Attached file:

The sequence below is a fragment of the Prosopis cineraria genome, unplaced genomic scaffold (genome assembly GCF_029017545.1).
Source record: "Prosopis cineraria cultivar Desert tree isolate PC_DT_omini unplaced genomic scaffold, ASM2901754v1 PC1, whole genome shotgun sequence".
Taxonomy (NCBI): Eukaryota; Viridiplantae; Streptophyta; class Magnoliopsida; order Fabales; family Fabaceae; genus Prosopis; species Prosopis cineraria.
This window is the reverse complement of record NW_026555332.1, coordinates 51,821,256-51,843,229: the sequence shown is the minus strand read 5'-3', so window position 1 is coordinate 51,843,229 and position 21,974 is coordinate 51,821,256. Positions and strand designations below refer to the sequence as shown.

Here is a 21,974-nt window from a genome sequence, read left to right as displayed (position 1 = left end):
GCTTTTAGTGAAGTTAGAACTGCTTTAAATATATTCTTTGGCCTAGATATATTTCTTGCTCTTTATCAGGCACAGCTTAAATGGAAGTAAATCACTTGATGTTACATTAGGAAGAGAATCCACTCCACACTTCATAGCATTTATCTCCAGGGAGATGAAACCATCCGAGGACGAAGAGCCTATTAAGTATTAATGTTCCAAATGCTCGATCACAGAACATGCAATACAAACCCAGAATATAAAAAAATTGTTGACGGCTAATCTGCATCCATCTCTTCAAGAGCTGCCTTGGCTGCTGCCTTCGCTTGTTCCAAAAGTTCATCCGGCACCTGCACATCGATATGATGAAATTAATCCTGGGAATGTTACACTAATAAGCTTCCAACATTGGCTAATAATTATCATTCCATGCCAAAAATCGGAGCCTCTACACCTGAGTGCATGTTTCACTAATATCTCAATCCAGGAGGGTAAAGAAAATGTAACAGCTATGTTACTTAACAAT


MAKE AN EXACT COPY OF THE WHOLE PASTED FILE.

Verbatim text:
The sequence below is a fragment of the Prosopis cineraria genome, unplaced genomic scaffold (genome assembly GCF_029017545.1).
Source record: "Prosopis cineraria cultivar Desert tree isolate PC_DT_omini unplaced genomic scaffold, ASM2901754v1 PC1, whole genome shotgun sequence".
Taxonomy (NCBI): Eukaryota; Viridiplantae; Streptophyta; class Magnoliopsida; order Fabales; family Fabaceae; genus Prosopis; species Prosopis cineraria.
This window is the reverse complement of record NW_026555332.1, coordinates 51,821,256-51,843,229: the sequence shown is the minus strand read 5'-3', so window position 1 is coordinate 51,843,229 and position 21,974 is coordinate 51,821,256. Positions and strand designations below refer to the sequence as shown.

Here is a 21,974-nt window from a genome sequence, read left to right as displayed (position 1 = left end):
GCTTTTAGTGAAGTTAGAACTGCTTTAAATATATTCTTTGGCCTAGATATATTTCTTGCTCTTTATCAGGCACAGCTTAAATGGAAGTAAATCACTTGATGTTACATTAGGAAGAGAATCCACTCCACACTTCATAGCATTTATCTCCAGGGAGATGAAACCATCCGAGGACGAAGAGCCTATTAAGTATTAATGTTCCAAATGCTCGATCACAGAACATGCAATACAAACCCAGAATATAAAAAAATTGTTGACGGCTAATCTGCATCCATCTCTTCAAGAGCTGCCTTGGCTGCTGCCTTCGCTTGTTCCAAAAGTTCATCCGGCACCTGCACATCGATATGATGAAATTAATCCTGGGAATGTTACACTAATAAGCTTCCAACATTGGCTAATAATTATCATTCCATGCCAAAAATCGGAGCCTCTACACCTGAGTGCATGTTTCACTAATATCTCAATCCAGGAGGGTAAAGAAAATGTAACAGCTATGTTACTTAACAAT